The myth of “self soothing”

So many sleep experts claim that you need to teach your baby to ‘self-soothe’ or ‘self-settle’, because that’s the only way they will sleep through the night. Teaching your child to self soothe has become a top priority for so many sleep deprived parents, because it supposed to be the answer to all of your child’s sleep problems, the holy grail of sleep.

It is true though? In short, NO!

Babies and young children are incapable of self-soothing in the true sense of the word. They are no more capable of self-soothing than they are capable of riding a bike.

Let me explain.

Self-soothing is one of the most misrepresented terms when it comes to the subject of baby sleep. The skill to self-soothe, which actually means to regulate your own emotions, cannot be thought, no matter what sort of techniques you use.

Emotional regulation is when you analyse and rationalise your emotions and use your sophisticated, mature brain to lower your stress and anxiety levels. It is a developmental stage, a behaviour that humans gain as they grow older. It occurs once the emotional regulatory areas of the brain are well connected, and it carries on developing until we are well into our 20’s.

Most slightly older pre-schoolers are able to self soothe (to a certain extend), but babies and toddlers are just psychologically and emotionally not developed enough to do so.

Here is an example.

You wake up because you had a bad dream, and you are very scared. What can you do? You can breathe deeply and remind yourself it was only a dream and there are no monsters. Or it’s dark and you are scared. Again, you can tell yourself all is ok, there are no ghosts or intruders. You can even turn on the light to calm yourself down.

Which of the above can a baby do? None!

A baby that is hungry, cold, scared, lonely, anxious, or stressed, cannot rationalise why he is feeling like this, he cannot calm himself down. He can only cry in hope that the parent will come and help him regulate these emotions.

So, what happens when we try and teach a baby to ‘self-soothe’?

‘Self-soothing’ is often thought by using extinction sleep training techniques like ‘cry it out’ or ‘controlled crying’. These techniques involve a degree of parental abandonment, where the child is left alone to figure things out.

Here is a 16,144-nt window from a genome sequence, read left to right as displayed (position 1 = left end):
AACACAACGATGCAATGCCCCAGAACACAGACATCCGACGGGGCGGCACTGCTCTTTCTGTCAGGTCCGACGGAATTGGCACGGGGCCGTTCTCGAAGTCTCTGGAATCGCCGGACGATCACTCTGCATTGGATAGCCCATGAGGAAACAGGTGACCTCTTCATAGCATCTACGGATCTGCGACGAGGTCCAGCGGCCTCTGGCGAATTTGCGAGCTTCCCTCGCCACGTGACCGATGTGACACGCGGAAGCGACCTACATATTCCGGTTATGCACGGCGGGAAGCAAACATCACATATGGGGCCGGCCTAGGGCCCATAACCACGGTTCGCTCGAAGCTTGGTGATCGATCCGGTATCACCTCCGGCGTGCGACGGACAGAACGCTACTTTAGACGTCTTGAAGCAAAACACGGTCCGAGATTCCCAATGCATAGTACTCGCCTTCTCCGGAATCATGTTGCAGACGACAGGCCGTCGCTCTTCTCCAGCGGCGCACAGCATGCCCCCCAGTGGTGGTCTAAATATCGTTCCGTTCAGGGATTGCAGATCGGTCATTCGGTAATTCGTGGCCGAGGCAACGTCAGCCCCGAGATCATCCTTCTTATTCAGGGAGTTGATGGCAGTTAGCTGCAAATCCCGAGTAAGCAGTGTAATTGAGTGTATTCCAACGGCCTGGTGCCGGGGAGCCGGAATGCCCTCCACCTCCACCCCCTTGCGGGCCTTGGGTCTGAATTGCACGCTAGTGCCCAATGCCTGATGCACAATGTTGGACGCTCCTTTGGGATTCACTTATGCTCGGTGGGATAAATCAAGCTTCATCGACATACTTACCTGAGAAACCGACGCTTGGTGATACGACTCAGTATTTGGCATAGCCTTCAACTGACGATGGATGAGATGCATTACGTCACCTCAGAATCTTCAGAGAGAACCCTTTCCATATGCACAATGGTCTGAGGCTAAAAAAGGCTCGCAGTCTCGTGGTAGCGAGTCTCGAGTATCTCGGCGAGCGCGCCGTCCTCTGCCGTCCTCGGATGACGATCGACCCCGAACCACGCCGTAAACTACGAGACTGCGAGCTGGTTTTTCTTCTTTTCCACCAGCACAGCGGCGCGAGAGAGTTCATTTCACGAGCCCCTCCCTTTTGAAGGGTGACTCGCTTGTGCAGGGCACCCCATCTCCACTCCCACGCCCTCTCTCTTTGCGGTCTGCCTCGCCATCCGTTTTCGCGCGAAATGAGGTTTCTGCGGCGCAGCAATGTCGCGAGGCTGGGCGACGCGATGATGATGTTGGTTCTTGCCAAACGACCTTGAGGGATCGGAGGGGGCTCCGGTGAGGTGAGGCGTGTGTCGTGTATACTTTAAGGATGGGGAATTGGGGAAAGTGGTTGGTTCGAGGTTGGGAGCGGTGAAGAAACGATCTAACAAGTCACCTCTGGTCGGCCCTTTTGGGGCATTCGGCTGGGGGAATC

Extinction works because the parent won’t respond, and the baby will eventually fall asleep. This however has nothing to do with the baby’s ability to regulate his emotions. The baby has not learned to self-soothe, it has learned not to cry or signal regardless of how he was feeling. Baby basically gave up because help wasn’t coming and he either fell asleep from exhaustion or stopped crying to preserve energy.

There are also some very primitive forms of self-soothing present in babies, like for example thumb sucking. However, they only work to a certain extend and will definitely not help when a baby is in a state of complete hysteria, alone in a room, desperately crying because his needs are not being met.

That is why the term ‘self-soothing’ is so misleading and should never be linked to sleep training techniques like ‘cry it out’ or ‘controlled crying’. Many parents and sleep ‘experts’ will say that I’m wrong because it does work. I am not arguing it doesn’t.

The problem however is the misinterpretation of what is actually happening. Parents have to be aware that by using these methods they are not teaching their babies how to sleep; they are leaving their baby to cry. They are not teaching their babies to self-soothe, they are teaching them to not cry or signal, regardless of how upset they might be.